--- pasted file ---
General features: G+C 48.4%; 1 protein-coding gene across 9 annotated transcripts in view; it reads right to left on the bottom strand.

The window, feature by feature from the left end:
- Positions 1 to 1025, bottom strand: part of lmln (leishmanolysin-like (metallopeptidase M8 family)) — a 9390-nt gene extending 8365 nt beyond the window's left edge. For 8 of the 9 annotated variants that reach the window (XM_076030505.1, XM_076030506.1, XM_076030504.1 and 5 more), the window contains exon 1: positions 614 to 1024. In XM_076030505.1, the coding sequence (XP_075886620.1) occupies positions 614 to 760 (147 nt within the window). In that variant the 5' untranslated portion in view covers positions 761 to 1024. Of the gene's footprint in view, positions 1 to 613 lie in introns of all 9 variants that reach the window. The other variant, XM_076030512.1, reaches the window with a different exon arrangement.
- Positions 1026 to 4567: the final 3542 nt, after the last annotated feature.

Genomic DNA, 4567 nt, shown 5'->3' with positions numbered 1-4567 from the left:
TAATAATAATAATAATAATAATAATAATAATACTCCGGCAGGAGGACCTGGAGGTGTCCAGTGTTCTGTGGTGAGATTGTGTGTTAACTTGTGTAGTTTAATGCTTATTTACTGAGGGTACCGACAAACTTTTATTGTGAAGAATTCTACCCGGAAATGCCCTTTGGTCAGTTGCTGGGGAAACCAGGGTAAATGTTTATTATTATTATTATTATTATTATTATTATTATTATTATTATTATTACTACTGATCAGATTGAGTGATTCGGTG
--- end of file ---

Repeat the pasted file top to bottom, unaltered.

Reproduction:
General features: G+C 48.4%; 1 protein-coding gene across 9 annotated transcripts in view; it reads right to left on the bottom strand.

The window, feature by feature from the left end:
- Positions 1 to 1025, bottom strand: part of lmln (leishmanolysin-like (metallopeptidase M8 family)) — a 9390-nt gene extending 8365 nt beyond the window's left edge. For 8 of the 9 annotated variants that reach the window (XM_076030505.1, XM_076030506.1, XM_076030504.1 and 5 more), the window contains exon 1: positions 614 to 1024. In XM_076030505.1, the coding sequence (XP_075886620.1) occupies positions 614 to 760 (147 nt within the window). In that variant the 5' untranslated portion in view covers positions 761 to 1024. Of the gene's footprint in view, positions 1 to 613 lie in introns of all 9 variants that reach the window. The other variant, XM_076030512.1, reaches the window with a different exon arrangement.
- Positions 1026 to 4567: the final 3542 nt, after the last annotated feature.

Genomic DNA, 4567 nt, shown 5'->3' with positions numbered 1-4567 from the left:
TAATAATAATAATAATAATAATAATAATAATACTCCGGCAGGAGGACCTGGAGGTGTCCAGTGTTCTGTGGTGAGATTGTGTGTTAACTTGTGTAGTTTAATGCTTATTTACTGAGGGTACCGACAAACTTTTATTGTGAAGAATTCTACCCGGAAATGCCCTTTGGTCAGTTGCTGGGGAAACCAGGGTAAATGTTTATTATTATTATTATTATTATTATTATTATTATTATTATTATTATTACTACTGATCAGATTGAGTGATTCGGTG